— Rep. Alcee Hastings (D-FL), quoted by Politico, predicting a “mass exodus” of Democrats if they don’t win control of the House in November.
Andrew Sullivan: “It triggers a deep and visceral response: a defense of the tribe before all other considerations. That means, in its modern manifestation, that the tribe comes before the country as a whole, before any neutral institutions that get in its way, before reason and empiricism, and before the rule of law. It means loyalty to the tribe — and its current chief — is enforced relentlessly. And this, it seems to me, is the underlying reason why the investigation into Russian interference in the last election is now under such attack and in such trouble. In a tribalized society, there can be no legitimacy for an independent inquiry, indifferent to tribal politics. In this fray, no one is allowed to be above it.”
“On the face of it, of course, no one even faintly patriotic should object to investigating how a foreign power tried to manipulate American democracy, as our intelligence agencies have reported. And yet one party is quite obviously doing all it can to undermine such a project — even when it is led by a Republican of previously unimpeachable integrity, Robert Mueller. Tribalism does not spare the FBI; it cannot tolerate an independent Department of Justice; it sees even a Republican like Mueller as suspect; and it sees members of another tribe as incapable of performing their jobs without bias.”
Playbook :”We were inside the House chamber for the speech last night, with a prime, first-row viewing spot to check out the reaction in the room to Trump’s speech. The opposition party — in this case, Democrats — has rarely, if ever, been as negative on a president as Democrats were last night. Yes, they stood at times. But Nancy Pelosi and Steny Hoyer could barely contain their, well, let’s call it displeasure with the president’s remarks. When Trump said he created 2 million jobs, Pelosi shook her head. Pelosi shook her head when Trump said America is seeing rising wages again. Pelosi and Hoyer shook their heads a lot during Trump’s remarks, looking befuddled for much of the speech.”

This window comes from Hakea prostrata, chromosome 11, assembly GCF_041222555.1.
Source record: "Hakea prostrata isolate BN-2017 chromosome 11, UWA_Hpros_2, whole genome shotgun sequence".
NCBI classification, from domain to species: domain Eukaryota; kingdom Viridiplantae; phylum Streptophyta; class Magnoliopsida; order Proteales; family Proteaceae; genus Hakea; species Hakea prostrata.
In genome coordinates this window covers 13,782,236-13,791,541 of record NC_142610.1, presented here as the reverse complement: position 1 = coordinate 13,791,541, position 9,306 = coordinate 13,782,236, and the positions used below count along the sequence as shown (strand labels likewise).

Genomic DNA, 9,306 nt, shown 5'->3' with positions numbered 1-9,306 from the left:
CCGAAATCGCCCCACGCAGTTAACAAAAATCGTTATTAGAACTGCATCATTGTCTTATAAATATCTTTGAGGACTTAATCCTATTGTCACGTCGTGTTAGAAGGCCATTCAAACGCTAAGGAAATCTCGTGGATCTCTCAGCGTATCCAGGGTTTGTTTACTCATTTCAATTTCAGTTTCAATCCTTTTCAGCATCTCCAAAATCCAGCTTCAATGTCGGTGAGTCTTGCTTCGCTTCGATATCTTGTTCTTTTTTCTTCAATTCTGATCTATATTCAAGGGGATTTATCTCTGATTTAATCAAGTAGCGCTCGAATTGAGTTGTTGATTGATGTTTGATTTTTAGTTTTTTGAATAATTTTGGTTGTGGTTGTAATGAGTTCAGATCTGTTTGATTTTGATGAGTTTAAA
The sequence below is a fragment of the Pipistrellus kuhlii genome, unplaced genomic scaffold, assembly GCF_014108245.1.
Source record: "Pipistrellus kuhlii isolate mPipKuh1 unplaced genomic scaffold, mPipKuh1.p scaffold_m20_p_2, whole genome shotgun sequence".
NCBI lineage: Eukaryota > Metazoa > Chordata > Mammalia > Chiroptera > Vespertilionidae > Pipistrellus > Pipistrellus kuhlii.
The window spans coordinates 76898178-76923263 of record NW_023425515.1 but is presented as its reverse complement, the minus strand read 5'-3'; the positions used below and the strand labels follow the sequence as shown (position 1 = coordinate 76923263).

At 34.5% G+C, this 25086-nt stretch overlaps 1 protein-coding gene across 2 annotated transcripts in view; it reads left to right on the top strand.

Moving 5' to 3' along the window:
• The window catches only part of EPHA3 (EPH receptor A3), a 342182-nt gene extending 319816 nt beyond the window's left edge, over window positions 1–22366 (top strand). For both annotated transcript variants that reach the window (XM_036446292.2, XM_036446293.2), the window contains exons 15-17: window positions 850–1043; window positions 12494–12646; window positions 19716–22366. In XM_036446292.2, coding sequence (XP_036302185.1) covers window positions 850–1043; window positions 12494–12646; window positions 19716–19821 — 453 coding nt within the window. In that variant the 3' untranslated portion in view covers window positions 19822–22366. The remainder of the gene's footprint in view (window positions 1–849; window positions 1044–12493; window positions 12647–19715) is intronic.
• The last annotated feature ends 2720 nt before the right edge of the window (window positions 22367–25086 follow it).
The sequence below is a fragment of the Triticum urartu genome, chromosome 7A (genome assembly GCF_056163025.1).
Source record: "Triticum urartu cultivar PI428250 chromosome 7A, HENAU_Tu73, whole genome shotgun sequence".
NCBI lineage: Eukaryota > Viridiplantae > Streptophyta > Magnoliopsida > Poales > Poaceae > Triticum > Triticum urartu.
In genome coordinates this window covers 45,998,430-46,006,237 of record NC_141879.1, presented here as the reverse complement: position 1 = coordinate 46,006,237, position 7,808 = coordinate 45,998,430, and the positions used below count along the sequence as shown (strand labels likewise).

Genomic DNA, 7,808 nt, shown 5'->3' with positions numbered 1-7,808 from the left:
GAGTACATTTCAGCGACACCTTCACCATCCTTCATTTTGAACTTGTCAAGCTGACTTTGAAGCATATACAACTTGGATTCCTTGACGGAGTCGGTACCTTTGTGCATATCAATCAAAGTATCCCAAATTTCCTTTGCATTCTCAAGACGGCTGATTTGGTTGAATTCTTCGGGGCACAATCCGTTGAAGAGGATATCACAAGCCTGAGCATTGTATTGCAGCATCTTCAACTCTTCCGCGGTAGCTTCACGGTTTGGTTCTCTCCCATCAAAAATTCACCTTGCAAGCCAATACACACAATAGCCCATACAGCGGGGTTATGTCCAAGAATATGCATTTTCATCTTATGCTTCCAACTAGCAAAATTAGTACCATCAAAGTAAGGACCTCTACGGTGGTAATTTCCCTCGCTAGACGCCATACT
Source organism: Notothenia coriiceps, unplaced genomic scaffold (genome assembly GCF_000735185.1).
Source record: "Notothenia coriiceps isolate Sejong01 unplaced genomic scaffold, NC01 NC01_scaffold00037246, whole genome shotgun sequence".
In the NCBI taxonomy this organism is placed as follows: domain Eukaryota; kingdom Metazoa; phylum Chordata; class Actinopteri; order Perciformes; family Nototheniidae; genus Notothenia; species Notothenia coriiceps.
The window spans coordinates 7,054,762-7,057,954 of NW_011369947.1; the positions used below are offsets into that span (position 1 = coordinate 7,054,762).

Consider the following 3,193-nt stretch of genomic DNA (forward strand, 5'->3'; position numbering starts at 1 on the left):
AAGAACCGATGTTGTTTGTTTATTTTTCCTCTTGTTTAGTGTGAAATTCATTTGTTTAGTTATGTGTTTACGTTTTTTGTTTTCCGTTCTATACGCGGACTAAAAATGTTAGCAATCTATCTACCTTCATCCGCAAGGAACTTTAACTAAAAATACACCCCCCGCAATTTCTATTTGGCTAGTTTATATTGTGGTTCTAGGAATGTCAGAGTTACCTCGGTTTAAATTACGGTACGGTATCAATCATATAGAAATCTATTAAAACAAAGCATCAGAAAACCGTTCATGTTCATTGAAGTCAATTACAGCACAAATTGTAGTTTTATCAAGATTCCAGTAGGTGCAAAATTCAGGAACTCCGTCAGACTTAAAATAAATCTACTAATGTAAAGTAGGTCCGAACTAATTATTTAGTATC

First Read: “As for the Democrats, it was noteworthy last night how much they don’t like President Trump – and how they don’t hide it. Sure, there was ‘You lie’ and visible GOP opposition to Barack Obama. But the disdain coming from Democrats was noticeable.”
Politico: “At a time when many Democratic candidates and groups are reporting record-breaking fundraising, the top state party officials gathered here for the meeting of the Association of State Democratic Committees say their local parties are cash-starved, raising the prospect that they won’t be able to take full advantage of what could be a historic opportunity in the midterm elections.”
“Local committees are in desperate need of more money if they’re going to support the costly precinct-level organizing and political groundwork needed to win back the House of Representatives, compete for the Senate and governor’s mansions, and swing back state legislatures, they say.”
Rep. Joe Kennedy (D-MA), a rising star in the Democratic Party, will deliver the Democratic response to President Trump’s State of the Union on Tuesday, Politico reports.
“Kennedy is a closely watched member of the House Democratic Caucus, not only because of his famous last name, but for his future ambitions. Many Democrats expect Kennedy to follow in the footsteps of his elders and run for Senate when a seat opens in Massachusetts.”
Reid Wilson: “Pollsters routinely measure how enthusiastic voters are about upcoming elections. This year, those surveys have found a gap between an energized Democratic base and a comparatively demoralized Republican electorate.”
“The dozens of special elections that have occurred since Trump took office indicate the enthusiasm gap is real: Compared with prior elections, Democratic voters have shown up at higher rates in ordinarily low-turnout special elections than Republicans have.”
“In the last year, states have conducted 98 special elections for legislative seats, ranging from a U.S. Senate seat in Alabama to state House races in New Hampshire. Democrats have flipped 16 of those seats… Republicans have won only three formerly Democratic-held seats, in Louisiana, Mississippi and Massachusetts.”